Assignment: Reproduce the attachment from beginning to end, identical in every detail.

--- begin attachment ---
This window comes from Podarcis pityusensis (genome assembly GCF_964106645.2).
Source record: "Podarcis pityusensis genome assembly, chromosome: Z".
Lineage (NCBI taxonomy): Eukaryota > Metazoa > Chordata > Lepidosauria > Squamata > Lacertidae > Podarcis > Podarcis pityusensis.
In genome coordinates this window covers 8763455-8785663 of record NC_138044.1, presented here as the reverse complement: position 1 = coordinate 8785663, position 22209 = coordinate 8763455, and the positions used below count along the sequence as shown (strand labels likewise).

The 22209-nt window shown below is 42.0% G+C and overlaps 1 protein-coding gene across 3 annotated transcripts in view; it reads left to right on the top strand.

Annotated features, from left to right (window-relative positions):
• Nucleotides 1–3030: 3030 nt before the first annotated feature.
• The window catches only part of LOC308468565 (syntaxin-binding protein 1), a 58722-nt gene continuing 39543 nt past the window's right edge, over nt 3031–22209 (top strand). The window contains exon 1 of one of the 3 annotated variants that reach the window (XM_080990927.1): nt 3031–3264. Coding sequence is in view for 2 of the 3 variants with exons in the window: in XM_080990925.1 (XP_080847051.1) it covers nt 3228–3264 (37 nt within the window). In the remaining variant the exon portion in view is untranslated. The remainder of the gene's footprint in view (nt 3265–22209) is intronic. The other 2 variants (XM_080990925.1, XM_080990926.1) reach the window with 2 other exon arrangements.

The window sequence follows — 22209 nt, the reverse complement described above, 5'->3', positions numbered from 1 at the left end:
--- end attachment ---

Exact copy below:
This window comes from Podarcis pityusensis (genome assembly GCF_964106645.2).
Source record: "Podarcis pityusensis genome assembly, chromosome: Z".
Lineage (NCBI taxonomy): Eukaryota > Metazoa > Chordata > Lepidosauria > Squamata > Lacertidae > Podarcis > Podarcis pityusensis.
In genome coordinates this window covers 8763455-8785663 of record NC_138044.1, presented here as the reverse complement: position 1 = coordinate 8785663, position 22209 = coordinate 8763455, and the positions used below count along the sequence as shown (strand labels likewise).

The 22209-nt window shown below is 42.0% G+C and overlaps 1 protein-coding gene across 3 annotated transcripts in view; it reads left to right on the top strand.

Annotated features, from left to right (window-relative positions):
• Nucleotides 1–3030: 3030 nt before the first annotated feature.
• The window catches only part of LOC308468565 (syntaxin-binding protein 1), a 58722-nt gene continuing 39543 nt past the window's right edge, over nt 3031–22209 (top strand). The window contains exon 1 of one of the 3 annotated variants that reach the window (XM_080990927.1): nt 3031–3264. Coding sequence is in view for 2 of the 3 variants with exons in the window: in XM_080990925.1 (XP_080847051.1) it covers nt 3228–3264 (37 nt within the window). In the remaining variant the exon portion in view is untranslated. The remainder of the gene's footprint in view (nt 3265–22209) is intronic. The other 2 variants (XM_080990925.1, XM_080990926.1) reach the window with 2 other exon arrangements.

The window sequence follows — 22209 nt, the reverse complement described above, 5'->3', positions numbered from 1 at the left end: